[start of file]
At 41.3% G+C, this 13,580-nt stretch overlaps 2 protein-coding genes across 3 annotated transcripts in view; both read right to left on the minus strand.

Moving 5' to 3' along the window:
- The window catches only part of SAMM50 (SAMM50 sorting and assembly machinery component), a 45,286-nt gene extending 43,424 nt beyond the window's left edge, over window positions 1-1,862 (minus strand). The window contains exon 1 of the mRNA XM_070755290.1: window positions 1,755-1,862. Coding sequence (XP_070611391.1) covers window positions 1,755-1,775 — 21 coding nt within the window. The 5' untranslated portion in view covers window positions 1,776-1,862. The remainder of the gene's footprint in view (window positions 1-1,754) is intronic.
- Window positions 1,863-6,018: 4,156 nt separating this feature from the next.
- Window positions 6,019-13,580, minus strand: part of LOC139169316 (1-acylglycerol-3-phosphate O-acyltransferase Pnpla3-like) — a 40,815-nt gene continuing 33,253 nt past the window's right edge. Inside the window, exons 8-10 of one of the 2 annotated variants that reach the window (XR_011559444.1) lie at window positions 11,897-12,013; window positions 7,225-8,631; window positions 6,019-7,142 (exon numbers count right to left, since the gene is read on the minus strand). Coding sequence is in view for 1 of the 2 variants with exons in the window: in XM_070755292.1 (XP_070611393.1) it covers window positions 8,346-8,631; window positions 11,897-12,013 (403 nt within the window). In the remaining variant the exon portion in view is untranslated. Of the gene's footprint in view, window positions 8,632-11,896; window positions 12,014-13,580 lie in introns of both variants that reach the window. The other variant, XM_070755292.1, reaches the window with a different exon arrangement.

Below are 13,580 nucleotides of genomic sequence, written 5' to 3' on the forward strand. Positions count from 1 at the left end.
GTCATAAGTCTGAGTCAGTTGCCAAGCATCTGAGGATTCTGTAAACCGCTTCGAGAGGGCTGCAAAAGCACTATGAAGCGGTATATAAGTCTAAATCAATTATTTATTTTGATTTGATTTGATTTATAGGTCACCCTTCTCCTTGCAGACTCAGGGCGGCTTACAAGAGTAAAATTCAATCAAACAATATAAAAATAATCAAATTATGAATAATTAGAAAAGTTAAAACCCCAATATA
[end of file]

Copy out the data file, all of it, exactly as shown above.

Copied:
At 41.3% G+C, this 13,580-nt stretch overlaps 2 protein-coding genes across 3 annotated transcripts in view; both read right to left on the minus strand.

Moving 5' to 3' along the window:
- The window catches only part of SAMM50 (SAMM50 sorting and assembly machinery component), a 45,286-nt gene extending 43,424 nt beyond the window's left edge, over window positions 1-1,862 (minus strand). The window contains exon 1 of the mRNA XM_070755290.1: window positions 1,755-1,862. Coding sequence (XP_070611391.1) covers window positions 1,755-1,775 — 21 coding nt within the window. The 5' untranslated portion in view covers window positions 1,776-1,862. The remainder of the gene's footprint in view (window positions 1-1,754) is intronic.
- Window positions 1,863-6,018: 4,156 nt separating this feature from the next.
- Window positions 6,019-13,580, minus strand: part of LOC139169316 (1-acylglycerol-3-phosphate O-acyltransferase Pnpla3-like) — a 40,815-nt gene continuing 33,253 nt past the window's right edge. Inside the window, exons 8-10 of one of the 2 annotated variants that reach the window (XR_011559444.1) lie at window positions 11,897-12,013; window positions 7,225-8,631; window positions 6,019-7,142 (exon numbers count right to left, since the gene is read on the minus strand). Coding sequence is in view for 1 of the 2 variants with exons in the window: in XM_070755292.1 (XP_070611393.1) it covers window positions 8,346-8,631; window positions 11,897-12,013 (403 nt within the window). In the remaining variant the exon portion in view is untranslated. Of the gene's footprint in view, window positions 8,632-11,896; window positions 12,014-13,580 lie in introns of both variants that reach the window. The other variant, XM_070755292.1, reaches the window with a different exon arrangement.

Below are 13,580 nucleotides of genomic sequence, written 5' to 3' on the forward strand. Positions count from 1 at the left end.
GTCATAAGTCTGAGTCAGTTGCCAAGCATCTGAGGATTCTGTAAACCGCTTCGAGAGGGCTGCAAAAGCACTATGAAGCGGTATATAAGTCTAAATCAATTATTTATTTTGATTTGATTTGATTTATAGGTCACCCTTCTCCTTGCAGACTCAGGGCGGCTTACAAGAGTAAAATTCAATCAAACAATATAAAAATAATCAAATTATGAATAATTAGAAAAGTTAAAACCCCAATATA